Home » Spiritual Direction » Relationship Theology: Post Three

Relationship Theology: Post Three

jesus and nicodemeus

“The important thing is not to think much but to love much; and so do that which best stirs you to love.”— St. Teresa of Avila

The second key element in my working definition of love is a willingness to do anything positive for the one you love.

When you love someone you desire their happiness. You are willing to put effort into working for their happiness. Hopefully you understand this also means avoid behavior that brings them discomfort or sadness.

What does God ask from us? What can we do for God to let God know we love God?

He has told you, O mortal, what is good; and what does the LORD require of you but to do justice, and to love kindness, and to walk humbly with your God? (Mic. 6:8 NRS)

Jesus said to his disciples “If you love me, you will keep my commandments. (Jn. 14:15 NRS)

I am afraid that most of our religious education is focused more on what we can know and reason with our minds rather that what we should feel and act on in our hearts. Far more hours are spent in a spectator role than in a participating role when it comes to seeking the happiness and joy of God. Too often I have heard individuals state that they have a fine relationship with God when they have done nothing to practice or maintain a loving relationship in the activities of their lives. They say, “I have grace and that is enough.” I cannot help but believe that this is a misuse of the gift of grace and is in fact a diabolical deception.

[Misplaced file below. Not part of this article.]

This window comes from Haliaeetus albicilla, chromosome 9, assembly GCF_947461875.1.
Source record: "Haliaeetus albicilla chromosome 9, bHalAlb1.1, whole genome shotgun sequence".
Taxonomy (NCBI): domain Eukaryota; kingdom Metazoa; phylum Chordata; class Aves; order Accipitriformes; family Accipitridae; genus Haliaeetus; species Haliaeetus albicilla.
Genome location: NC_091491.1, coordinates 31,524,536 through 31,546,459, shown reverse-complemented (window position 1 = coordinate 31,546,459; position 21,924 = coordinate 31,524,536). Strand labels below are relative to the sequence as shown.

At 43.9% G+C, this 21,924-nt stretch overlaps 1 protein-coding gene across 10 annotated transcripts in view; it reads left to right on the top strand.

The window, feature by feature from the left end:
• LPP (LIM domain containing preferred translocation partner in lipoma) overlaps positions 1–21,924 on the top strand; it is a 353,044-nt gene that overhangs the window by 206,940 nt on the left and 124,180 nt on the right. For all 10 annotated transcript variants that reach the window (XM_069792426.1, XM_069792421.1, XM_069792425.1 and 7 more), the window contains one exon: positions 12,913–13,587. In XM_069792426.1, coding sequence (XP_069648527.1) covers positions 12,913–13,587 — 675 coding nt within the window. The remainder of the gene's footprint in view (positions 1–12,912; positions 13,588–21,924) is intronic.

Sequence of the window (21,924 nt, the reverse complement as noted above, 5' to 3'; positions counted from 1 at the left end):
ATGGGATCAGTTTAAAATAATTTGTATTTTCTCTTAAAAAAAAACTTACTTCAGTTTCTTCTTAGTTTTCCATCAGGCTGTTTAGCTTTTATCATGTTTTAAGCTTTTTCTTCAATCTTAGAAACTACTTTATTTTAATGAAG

I did not grow up in a very loving home. In fact, the idea of love was used more as a manipulative tool than as an actual emotional experience. I did not love or was not loved if I did not follow the rules, stay out of trouble, or clean my room.  Not only was I unloving if I did not do these things, I faced the certainty of a punitive action so much so that I began to believe that love what only getting beat once a day rather than once an hour. Needless to say I grew up with a very perverted and distorted understanding of love that I am still working to overcome today.

I love my wife. Yet even though I love her I understand that I have done things that have hurt her very deeply. The only redemptive aspect of this part of our relationship is that her love for me trumps my foolish actions. This is grace. Her grace towards me motivates me to want to do things for her that bring her happiness and to seek to correct those behaviors that do not. I believe this is also a model for how I am learning to love God. I love God not because of any manipulation or coercion on God’s part. I love God because of who God is and because of my growing relationship with God. Therefore I seek to learn how to discern what justice God expects. I seek to learn what mercy really is and how it should be lived in my life and I do desire to walk with God, spend time with God and look for ways to demonstrate to God my devotion and commitment.

I believe it is in my spiritual interest to take an honest evaluation, and examen of life daily if not more often. It is through this examen that I reflect and meditate on those activities that are loving toward God and for God and which are not. This helps me keep the relationship more real and active. It provides opportunity to avoid deceptions and erroneous thinking about what my relationship with God should be.

The third element of my working definition of love is our willingness to be completely transparent with the One we love. I will cover this in my next blog.

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